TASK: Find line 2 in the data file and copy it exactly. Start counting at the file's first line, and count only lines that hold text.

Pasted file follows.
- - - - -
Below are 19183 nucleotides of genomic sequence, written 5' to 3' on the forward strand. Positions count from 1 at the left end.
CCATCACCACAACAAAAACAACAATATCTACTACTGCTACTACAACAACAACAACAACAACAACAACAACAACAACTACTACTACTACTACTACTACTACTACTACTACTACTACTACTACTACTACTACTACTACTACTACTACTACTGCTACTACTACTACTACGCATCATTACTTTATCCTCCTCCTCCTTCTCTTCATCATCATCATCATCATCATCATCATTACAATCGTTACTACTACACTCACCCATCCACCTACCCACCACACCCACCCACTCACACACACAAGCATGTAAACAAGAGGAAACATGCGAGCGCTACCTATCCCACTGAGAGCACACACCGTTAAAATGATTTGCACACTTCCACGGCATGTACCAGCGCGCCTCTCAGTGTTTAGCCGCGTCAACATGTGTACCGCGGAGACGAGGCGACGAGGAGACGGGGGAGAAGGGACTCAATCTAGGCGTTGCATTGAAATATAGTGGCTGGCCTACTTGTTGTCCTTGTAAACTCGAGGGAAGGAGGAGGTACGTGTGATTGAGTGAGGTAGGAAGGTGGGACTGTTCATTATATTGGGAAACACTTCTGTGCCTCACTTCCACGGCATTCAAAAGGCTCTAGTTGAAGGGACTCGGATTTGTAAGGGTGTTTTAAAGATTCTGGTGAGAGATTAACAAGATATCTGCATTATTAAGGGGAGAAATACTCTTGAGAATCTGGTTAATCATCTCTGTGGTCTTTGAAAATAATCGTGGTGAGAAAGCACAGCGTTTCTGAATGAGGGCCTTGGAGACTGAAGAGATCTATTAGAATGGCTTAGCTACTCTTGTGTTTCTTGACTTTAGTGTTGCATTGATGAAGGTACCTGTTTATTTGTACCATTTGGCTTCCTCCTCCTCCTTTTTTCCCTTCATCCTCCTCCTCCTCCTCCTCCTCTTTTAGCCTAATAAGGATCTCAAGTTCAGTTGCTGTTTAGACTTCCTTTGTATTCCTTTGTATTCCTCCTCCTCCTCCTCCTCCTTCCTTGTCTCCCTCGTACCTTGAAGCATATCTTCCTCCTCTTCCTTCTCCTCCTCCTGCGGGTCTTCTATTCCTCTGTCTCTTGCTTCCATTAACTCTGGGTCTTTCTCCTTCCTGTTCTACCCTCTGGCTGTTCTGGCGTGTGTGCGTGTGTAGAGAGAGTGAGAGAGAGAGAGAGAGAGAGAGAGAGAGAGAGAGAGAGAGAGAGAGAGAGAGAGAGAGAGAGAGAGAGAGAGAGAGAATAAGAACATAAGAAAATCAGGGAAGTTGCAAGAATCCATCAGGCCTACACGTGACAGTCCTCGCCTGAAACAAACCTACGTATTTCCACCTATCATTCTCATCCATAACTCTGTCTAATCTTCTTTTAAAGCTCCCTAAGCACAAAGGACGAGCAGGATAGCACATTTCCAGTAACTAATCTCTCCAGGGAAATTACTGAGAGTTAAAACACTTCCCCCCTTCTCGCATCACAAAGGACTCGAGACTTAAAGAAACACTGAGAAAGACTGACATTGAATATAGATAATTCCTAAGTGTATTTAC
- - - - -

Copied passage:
CCATCACCACAACAAAAACAACAATATCTACTACTGCTACTACAACAACAACAACAACAACAACAACAACAACAACTACTACTACTACTACTACTACTACTACTACTACTACTACTACTACTACTACTACTACTACTACTACTACTACTGCTACTACTACTACTACGCATCATTACTTTATCCTCCTCCTCCTTCTCTTCATCATCATCATCATCATCATCATCATTACAATCGTTACTACTACACTCACCCATCCACCTACCCACCACACCCACCCACTCACACACACAAGCATGTAAACAAGAGGAAACATGCGAGCGCTACCTATCCCACTGAGAGCACACACCGTTAAAATGATTTGCACACTTCCACGGCATGTACCAGCGCGCCTCTCAGTGTTTAGCCGCGTCAACATGTGTACCGCGGAGACGAGGCGACGAGGAGACGGGGGAGAAGGGACTCAATCTAGGCGTTGCATTGAAATATAGTGGCTGGCCTACTTGTTGTCCTTGTAAACTCGAGGGAAGGAGGAGGTACGTGTGATTGAGTGAGGTAGGAAGGTGGGACTGTTCATTATATTGGGAAACACTTCTGTGCCTCACTTCCACGGCATTCAAAAGGCTCTAGTTGAAGGGACTCGGATTTGTAAGGGTGTTTTAAAGATTCTGGTGAGAGATTAACAAGATATCTGCATTATTAAGGGGAGAAATACTCTTGAGAATCTGGTTAATCATCTCTGTGGTCTTTGAAAATAATCGTGGTGAGAAAGCACAGCGTTTCTGAATGAGGGCCTTGGAGACTGAAGAGATCTATTAGAATGGCTTAGCTACTCTTGTGTTTCTTGACTTTAGTGTTGCATTGATGAAGGTACCTGTTTATTTGTACCATTTGGCTTCCTCCTCCTCCTTTTTTCCCTTCATCCTCCTCCTCCTCCTCCTCCTCTTTTAGCCTAATAAGGATCTCAAGTTCAGTTGCTGTTTAGACTTCCTTTGTATTCCTTTGTATTCCTCCTCCTCCTCCTCCTCCTTCCTTGTCTCCCTCGTACCTTGAAGCATATCTTCCTCCTCTTCCTTCTCCTCCTCCTGCGGGTCTTCTATTCCTCTGTCTCTTGCTTCCATTAACTCTGGGTCTTTCTCCTTCCTGTTCTACCCTCTGGCTGTTCTGGCGTGTGTGCGTGTGTAGAGAGAGTGAGAGAGAGAGAGAGAGAGAGAGAGAGAGAGAGAGAGAGAGAGAGAGAGAGAGAGAGAGAGAGAGAGAGAGAGAGAGAATAAGAACATAAGAAAATCAGGGAAGTTGCAAGAATCCATCAGGCCTACACGTGACAGTCCTCGCCTGAAACAAACCTACGTATTTCCACCTATCATTCTCATCCATAACTCTGTCTAATCTTCTTTTAAAGCTCCCTAAGCACAAAGGACGAGCAGGATAGCACATTTCCAGTAACTAATCTCTCCAGGGAAATTACTGAGAGTTAAAACACTTCCCCCCTTCTCGCATCACAAAGGACTCGAGACTTAAAGAAACACTGAGAAAGACTGACATTGAATATAGATAATTCCTAAGTGTATTTAC